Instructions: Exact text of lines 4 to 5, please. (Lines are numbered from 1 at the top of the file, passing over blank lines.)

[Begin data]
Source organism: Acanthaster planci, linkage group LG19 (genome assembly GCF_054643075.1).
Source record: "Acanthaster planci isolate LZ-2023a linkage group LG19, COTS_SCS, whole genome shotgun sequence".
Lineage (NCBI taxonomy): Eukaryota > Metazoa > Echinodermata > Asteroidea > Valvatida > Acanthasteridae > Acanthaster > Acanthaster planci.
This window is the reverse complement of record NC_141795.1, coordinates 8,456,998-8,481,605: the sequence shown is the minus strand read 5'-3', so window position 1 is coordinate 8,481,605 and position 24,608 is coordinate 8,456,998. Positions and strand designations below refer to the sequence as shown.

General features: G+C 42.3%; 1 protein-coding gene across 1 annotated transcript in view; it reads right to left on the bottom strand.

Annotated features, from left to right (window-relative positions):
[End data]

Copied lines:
This window is the reverse complement of record NC_141795.1, coordinates 8,456,998-8,481,605: the sequence shown is the minus strand read 5'-3', so window position 1 is coordinate 8,481,605 and position 24,608 is coordinate 8,456,998. Positions and strand designations below refer to the sequence as shown.

General features: G+C 42.3%; 1 protein-coding gene across 1 annotated transcript in view; it reads right to left on the bottom strand.